This content is from: Home

Europe extra large

The ten new states of the European Union offer exciting deal-making opportunities, but travelers should pick their hotels as carefully as they do their business partners.

The ten countries that joined the European Union in May have embarked on a great economic and political adventure. Business travelers to Cyprus, the Czech Republic, Estonia, Hungary, Latvia, Lithuania, Malta, Poland, Slovakia and Slovenia may be in for adventures of their own. To appreciate capitalism, stay in a hotel built by Communists! As accession spurs business travel to what's literally a new Europe, Institutional Investor has consulted a variety of sources and prepared an EU-annex Baedeker.

Gateway cities tend to be the most up-to-the-minute. "Within the framework of the new accession states, you have some star destinations, such as Budapest and Prague," says Robert Barnard, director of London-based PKF International, an accounting and consulting firm that specializes in the hotel industry. "These capitals of the old Austro-Hungarian empire were more difficult to visit during the Soviet era, but people flocked in when it ended, and the hotel scene responded and opened good international hotels."

Barnard, in fact, foresees an oversupply of luxury accommodations, especially in Budapest, which already has about 3,000 five-star rooms. Among the major hotel chains flying their flags in the Hungarian capital: Hilton International, Hyatt International, InterContinental Hotels Group, Kempinski Hotels & Resorts, Marriott International and Le Meridien Hotels & Resorts. High-speed Internet, business centers and even spas are pretty much the norm at international chains, which "assure a certain standard and shouldn't be dismissed as so many cookie cutters," contends Barnard.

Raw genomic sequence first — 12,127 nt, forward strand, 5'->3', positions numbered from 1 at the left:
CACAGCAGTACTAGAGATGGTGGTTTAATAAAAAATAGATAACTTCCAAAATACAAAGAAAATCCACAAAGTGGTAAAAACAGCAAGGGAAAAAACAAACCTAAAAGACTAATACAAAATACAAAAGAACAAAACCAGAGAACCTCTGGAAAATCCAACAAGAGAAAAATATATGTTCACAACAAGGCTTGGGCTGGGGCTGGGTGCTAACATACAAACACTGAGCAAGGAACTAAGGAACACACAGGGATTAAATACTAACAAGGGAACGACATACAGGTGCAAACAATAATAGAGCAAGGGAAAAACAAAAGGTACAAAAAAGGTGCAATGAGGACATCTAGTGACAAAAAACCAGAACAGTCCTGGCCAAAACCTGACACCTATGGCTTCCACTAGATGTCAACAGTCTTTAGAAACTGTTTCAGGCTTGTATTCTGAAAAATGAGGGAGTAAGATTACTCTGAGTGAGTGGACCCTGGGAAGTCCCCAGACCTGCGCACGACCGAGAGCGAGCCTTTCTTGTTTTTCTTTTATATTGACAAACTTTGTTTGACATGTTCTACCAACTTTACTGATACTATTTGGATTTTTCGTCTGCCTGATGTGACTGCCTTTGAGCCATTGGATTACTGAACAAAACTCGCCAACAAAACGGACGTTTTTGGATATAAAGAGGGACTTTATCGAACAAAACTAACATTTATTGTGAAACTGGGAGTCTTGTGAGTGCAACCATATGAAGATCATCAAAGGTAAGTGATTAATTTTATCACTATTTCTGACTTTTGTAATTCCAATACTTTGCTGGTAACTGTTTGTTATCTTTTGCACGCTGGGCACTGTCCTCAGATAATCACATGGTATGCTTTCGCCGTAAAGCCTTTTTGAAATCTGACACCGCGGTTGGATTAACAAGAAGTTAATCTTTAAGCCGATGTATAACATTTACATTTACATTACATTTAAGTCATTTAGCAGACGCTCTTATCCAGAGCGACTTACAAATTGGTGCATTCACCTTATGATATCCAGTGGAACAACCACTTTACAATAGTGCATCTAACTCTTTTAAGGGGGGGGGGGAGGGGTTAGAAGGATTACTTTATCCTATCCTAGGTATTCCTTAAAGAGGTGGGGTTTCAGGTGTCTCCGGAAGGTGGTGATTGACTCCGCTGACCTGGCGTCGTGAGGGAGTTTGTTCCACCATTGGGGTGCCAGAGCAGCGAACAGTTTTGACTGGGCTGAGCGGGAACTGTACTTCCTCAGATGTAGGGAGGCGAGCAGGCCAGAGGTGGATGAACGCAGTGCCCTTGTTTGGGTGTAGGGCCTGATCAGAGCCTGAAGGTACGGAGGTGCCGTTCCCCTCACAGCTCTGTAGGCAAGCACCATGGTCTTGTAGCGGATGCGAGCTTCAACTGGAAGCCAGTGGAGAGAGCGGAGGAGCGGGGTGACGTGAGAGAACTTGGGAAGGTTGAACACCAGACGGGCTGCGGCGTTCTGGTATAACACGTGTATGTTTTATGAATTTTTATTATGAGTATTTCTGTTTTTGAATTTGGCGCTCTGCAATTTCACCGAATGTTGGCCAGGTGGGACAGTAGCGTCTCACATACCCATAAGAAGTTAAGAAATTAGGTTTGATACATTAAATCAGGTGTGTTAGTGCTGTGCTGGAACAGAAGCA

Readers especially like the Hilton Budapest (Institutional Investor, December 2003) in the historic castle district, ten minutes from the city center. Melding a contemporary structure with 13th-century remains, the hotel offers a fitness center and spa, a wine cellar that once belonged to Dominican friars and dazzling views of the Danube River. Another impressive hostelry is the Corinthia Grand Hotel Royal, built at the turn of the 19th century and reopened in all its former splendor last year after $100 million in renovations.

Next month the newly refurbished, 179-room Four Seasons Hotel Gresham Palace Budapest, a temple of art nouveau, will open its doors. Italian chain Boscolo Hotels, which owns the stylish Exedra in Rome, is opening its first hotel in Budapest next year. Seasoned traveler Barnard counts among his favorite Budapest hotels the old-world Danubius Hotel Gellert on the riverfront. Le Meridien Budapest is a converted nine-story office building, yet is "intimate and elegant," reports one American conference organizer.